Mummies are one of the many relics from our past which have quite a curious undertone in their origins and existence. Movies and TV shows have done an exceptional job in helping us clearly identify what a mummy looks like. Wrapped up in embalming cloth, the art of preserving dead bodies, has long been popularly associated with Egypt.
However, there are other cultures which practice mummification in other parts of the world, most notably Japan. What does Japan have to offer the world in the history of mummification? How prevalent was mummification in Japan and who practiced it?
The Living Monk Mummies
Between the years 1081 and 1903, around 20 monks have been believed to have mummified themselves. The belief underlying the practice of living mummification is “Sokushinbutsu”, which translated to becoming Buddha in the monk’s body. In practical terms, Sokushinbutsu involves dehydrating the body from inside out.
Monks have to follow a strict diet, collected from the nearby Mountains of Dewa. The diet helped the monks in getting rid of moisture, fat and muscles before they are placed in pine boxes. The monks are then left to meditate through their last days on this planet in the pine box.
Other Instances of Mummification on Earth
Before diving into a deeper overview of live mummies in Japan, it is important to know that many other cultures have also practiced mummification. So, what could have been the possible reason for encouraging the practice of mummification?
The answer is found in the beliefs in different religions worldwide, where an imperishable corpse is considered a symbol of divine power. If the body did not perish after death, it apparently showcases the ability for connecting with forces beyond physical realm.
The most common instance of practicing mummification is in Egypt. Mummification in Egypt for royalty was used as a symbol of their power. Many believed that mummification was also an essential ritual for helping the soul of the departed cross the underworld. The discovery of jars of essential items such as food, clothes and even jewelry in Egyptian tombs alongside mummies stand as proof.
But this is very different from the practices in Japan. So, why were these monks determined to be mummified alive?
Where Did It All Start?
The first instance of practicing mummification in Japan was with the Japanese Shingon monks. The Shingon monks of Yamagata are still the most common practitioners of the ritual of live mummification. Only a select few monks who performed the ritual were successful in being mummified alive. The monks perceived the act of live mummification as a sacrificial act for mankind.
According to the monks, the act of live mummification would take them on the path to become Buddha in the body they have received for this life. Monks believed that the practice of mummifying alive lets them access to the Tusita Heaven.
Furthermore, their beliefs also suggest that the monks would live in their afterlife in Tusita Heaven for 1.6 million years. Interestingly, the beliefs with Sokushinbutsu also suggested that the monks gained the powers for protecting mankind on our planet. However, the method of live mummification was extremely painful as the process took up to three years to complete. So, what exactly is involved?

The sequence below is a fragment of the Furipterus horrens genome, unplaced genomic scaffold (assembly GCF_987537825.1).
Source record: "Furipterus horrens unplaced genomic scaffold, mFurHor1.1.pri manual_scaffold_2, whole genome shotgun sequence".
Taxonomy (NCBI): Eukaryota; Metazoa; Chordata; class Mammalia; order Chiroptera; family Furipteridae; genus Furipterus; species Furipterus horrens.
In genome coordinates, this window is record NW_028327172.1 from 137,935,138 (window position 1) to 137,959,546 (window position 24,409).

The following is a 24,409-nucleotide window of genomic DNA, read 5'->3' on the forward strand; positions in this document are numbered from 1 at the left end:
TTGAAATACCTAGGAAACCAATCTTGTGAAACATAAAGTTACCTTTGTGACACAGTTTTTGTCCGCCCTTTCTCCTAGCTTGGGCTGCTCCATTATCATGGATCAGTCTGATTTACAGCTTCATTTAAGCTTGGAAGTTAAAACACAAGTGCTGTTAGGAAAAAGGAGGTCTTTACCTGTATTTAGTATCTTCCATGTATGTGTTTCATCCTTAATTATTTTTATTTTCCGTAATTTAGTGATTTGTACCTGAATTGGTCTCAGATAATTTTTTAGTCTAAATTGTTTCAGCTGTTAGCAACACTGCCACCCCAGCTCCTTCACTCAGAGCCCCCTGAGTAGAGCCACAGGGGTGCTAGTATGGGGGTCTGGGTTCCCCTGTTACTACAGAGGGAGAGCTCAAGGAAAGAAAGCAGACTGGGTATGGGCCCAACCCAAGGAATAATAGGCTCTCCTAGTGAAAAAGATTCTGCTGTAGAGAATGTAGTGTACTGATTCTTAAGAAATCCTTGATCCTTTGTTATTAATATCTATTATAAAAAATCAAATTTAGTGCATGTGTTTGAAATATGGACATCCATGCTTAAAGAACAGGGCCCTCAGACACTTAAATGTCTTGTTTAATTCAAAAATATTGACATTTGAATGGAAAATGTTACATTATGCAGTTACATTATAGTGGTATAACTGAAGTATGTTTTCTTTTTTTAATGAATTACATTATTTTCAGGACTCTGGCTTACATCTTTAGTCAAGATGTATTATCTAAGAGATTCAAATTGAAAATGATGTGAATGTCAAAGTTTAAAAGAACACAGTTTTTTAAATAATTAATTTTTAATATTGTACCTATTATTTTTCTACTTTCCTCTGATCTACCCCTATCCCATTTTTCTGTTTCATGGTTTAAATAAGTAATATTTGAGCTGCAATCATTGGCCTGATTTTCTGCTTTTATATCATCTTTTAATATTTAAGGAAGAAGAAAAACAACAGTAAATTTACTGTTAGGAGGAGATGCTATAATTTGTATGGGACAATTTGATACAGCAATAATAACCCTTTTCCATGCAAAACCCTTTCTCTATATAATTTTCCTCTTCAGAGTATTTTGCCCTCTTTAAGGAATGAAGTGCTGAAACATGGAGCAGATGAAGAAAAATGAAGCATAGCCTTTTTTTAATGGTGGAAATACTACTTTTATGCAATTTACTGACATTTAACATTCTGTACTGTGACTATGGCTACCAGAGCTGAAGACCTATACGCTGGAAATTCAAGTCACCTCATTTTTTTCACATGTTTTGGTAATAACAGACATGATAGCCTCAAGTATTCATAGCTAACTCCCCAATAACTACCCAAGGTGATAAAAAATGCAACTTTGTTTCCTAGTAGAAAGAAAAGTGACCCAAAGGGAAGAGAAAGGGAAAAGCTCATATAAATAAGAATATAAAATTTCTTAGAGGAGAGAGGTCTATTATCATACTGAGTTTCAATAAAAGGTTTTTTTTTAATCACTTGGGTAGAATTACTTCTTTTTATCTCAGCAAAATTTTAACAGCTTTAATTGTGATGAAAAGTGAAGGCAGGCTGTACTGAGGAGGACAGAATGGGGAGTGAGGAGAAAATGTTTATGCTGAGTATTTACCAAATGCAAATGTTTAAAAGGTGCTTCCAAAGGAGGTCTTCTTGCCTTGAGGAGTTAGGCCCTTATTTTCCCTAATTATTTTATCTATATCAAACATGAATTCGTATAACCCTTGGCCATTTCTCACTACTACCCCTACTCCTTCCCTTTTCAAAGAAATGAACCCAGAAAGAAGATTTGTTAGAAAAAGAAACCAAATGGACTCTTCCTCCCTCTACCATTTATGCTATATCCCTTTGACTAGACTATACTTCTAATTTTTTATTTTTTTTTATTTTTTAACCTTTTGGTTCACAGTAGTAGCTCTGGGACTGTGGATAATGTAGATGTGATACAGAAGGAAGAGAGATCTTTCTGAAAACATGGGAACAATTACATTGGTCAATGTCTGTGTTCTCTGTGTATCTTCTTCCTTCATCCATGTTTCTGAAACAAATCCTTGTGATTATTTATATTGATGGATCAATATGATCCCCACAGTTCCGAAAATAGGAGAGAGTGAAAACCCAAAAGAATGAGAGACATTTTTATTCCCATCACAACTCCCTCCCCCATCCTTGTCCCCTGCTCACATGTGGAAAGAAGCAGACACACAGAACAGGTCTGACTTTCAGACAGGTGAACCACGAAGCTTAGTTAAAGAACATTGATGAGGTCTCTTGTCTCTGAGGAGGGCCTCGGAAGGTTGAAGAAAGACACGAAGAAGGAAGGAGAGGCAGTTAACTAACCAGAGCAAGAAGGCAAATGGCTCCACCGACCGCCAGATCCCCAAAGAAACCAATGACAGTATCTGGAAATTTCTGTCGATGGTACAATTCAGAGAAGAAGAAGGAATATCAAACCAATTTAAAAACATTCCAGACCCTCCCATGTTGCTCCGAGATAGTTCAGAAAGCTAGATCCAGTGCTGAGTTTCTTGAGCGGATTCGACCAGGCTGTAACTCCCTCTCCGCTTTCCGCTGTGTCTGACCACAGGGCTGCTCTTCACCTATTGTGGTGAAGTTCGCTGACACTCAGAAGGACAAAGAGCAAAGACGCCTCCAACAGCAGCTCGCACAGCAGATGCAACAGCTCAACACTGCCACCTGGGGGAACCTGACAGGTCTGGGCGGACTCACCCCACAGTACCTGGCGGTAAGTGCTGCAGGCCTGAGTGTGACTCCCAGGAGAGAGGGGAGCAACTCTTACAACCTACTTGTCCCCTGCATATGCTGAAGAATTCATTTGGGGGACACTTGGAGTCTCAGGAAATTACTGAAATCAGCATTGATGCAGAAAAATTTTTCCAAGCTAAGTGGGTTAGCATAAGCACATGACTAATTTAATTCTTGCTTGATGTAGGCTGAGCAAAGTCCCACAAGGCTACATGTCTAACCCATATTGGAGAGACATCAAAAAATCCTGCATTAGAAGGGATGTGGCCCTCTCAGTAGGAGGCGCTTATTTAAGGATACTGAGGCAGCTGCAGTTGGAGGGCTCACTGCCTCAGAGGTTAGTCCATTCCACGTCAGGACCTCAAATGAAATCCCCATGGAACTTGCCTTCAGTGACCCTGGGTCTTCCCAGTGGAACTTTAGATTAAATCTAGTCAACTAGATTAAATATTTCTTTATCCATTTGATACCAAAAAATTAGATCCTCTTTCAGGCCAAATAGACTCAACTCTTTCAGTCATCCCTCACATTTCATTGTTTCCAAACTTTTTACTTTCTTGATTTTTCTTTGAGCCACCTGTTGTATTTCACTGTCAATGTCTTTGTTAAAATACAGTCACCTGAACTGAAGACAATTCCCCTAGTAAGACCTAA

The practice of Sokushinbutsu emerged as an inspiration from Kukai, a 9th century monk and the founder of the esoteric Shingon school of Buddhism in 806 AD. According to an 11th century account of Kukai, he did not die at all at the time of his death in 835 AD. On the contrary, he made his way into his tomb through crawling and entered a profound state of meditation. The account also states that Kukai would emerge again in almost 5.67 million years, at which point he will guide a specific number of souls towards salvation.
The process of live mummification was developed through centuries of trial and error. Even now there is no way to compromise with the lengthy and difficult process of live mummification.
The most essential requirement in preparation for Sokushinbutsu was “Mokujikigyo”, which translates to training in tree-eating. The diet could find its origins in the most commonly prevalent practice in Taoism for abstinence from cultivated grains.
How Dreadful Is It?
The mere thought of embracing death with open arms and that too with preparations, three years in advance, takes a lot of courage. The monks practicing Sokushinbutsu would have to go through a strict dietary routine, in which their food was restricted to nuts, roots and buds from trees.
In a spiritual context, the Sokushinbutsu regimen was intended to boost the strength of an individual’s spirit. At the same time, it also helped them draw further away from the general human world. As the diet and meditation routine of the monks helped in getting rid of moisture, fat and muscle, the changes to the body meant that it would resist decomposition even after death.
Many monks are able to achieve successful preparation after completing the thousand-day cycle with the “Mokujikigyo” diet. On the other hand, some monks prefer to go with two, or even three cycles before feeling completely prepared.
The Final Journey
In the final stages of the “Sokushinbutsu” process, the monks had to be locked in a tomb, with an air tube and an attached bell. The monk inside the tomb would ring the bell daily to indicate that they were alive. If the monk does not ring the bell, then the monk is assumed to have died in the state of meditation while chanting the mantra of Buddha or “nenbutsu”.
The air tube is removed and then the tomb is sealed. Interestingly, the mummies which have been discovered in Northern Japan are many hundred years old, a testament to the centuries-old tradition. The living mummies of Japan definitely show a larger picture of religious hardship, and the connections between the physical and metaphysical.
Top Image: The mummy of Luang Pho Daeng. Source: Per Meistrup / CC BY-SA 3.0.
By Bipin Dimri